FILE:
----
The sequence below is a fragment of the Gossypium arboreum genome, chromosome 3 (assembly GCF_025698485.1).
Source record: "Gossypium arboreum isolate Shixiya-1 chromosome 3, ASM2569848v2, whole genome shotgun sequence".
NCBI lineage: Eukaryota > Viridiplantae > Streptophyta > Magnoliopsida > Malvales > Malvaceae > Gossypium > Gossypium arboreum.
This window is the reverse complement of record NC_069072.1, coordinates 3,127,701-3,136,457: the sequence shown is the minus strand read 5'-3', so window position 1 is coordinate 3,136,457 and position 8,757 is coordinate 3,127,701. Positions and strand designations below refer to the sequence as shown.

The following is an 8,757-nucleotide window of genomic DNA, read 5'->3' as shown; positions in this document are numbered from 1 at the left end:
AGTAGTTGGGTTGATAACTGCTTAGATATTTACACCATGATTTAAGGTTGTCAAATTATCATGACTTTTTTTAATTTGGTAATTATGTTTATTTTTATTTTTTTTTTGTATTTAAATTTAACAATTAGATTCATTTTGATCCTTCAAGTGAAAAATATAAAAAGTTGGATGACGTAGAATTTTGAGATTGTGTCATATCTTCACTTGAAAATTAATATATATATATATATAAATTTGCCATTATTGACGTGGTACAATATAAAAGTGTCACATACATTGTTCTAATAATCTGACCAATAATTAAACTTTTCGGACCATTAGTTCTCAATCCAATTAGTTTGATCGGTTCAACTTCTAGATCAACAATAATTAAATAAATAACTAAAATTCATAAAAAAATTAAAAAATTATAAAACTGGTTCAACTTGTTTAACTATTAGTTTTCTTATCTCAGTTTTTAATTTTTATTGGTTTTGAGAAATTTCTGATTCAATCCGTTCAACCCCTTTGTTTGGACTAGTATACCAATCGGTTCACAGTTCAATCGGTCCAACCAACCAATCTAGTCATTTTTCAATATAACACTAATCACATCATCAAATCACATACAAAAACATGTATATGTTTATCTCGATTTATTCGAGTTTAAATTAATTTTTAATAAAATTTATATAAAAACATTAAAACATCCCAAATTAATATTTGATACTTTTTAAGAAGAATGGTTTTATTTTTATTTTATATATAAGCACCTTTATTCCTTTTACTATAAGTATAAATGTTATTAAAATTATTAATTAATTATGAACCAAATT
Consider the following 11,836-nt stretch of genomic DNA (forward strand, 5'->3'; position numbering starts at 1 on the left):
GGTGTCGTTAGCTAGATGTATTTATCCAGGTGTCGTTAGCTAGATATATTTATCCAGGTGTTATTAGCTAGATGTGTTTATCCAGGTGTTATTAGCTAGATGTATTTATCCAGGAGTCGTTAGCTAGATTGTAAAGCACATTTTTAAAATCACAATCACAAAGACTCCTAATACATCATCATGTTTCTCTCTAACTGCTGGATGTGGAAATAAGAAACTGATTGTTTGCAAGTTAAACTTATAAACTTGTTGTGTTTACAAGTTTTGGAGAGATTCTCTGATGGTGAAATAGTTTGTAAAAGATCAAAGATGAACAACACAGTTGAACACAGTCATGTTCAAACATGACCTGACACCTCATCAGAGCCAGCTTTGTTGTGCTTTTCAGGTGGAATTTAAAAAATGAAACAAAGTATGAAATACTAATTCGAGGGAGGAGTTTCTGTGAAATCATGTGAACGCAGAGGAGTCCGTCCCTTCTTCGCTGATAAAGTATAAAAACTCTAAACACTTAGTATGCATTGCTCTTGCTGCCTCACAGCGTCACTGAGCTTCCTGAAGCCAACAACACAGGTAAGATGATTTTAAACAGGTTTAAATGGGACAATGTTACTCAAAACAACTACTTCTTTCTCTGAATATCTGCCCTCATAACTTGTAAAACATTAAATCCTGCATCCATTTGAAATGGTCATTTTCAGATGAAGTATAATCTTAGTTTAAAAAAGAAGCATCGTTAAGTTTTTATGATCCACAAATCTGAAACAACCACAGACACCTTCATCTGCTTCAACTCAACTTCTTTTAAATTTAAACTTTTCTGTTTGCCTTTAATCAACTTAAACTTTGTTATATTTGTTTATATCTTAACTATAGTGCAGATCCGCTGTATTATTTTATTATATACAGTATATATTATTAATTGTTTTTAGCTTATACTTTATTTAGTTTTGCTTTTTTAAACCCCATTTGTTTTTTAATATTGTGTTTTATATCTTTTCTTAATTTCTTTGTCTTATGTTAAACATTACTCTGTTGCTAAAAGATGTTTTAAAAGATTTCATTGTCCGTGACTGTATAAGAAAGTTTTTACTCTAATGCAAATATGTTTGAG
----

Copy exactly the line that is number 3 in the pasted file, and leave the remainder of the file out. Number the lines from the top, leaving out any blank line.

NCBI lineage: Eukaryota > Viridiplantae > Streptophyta > Magnoliopsida > Malvales > Malvaceae > Gossypium > Gossypium arboreum.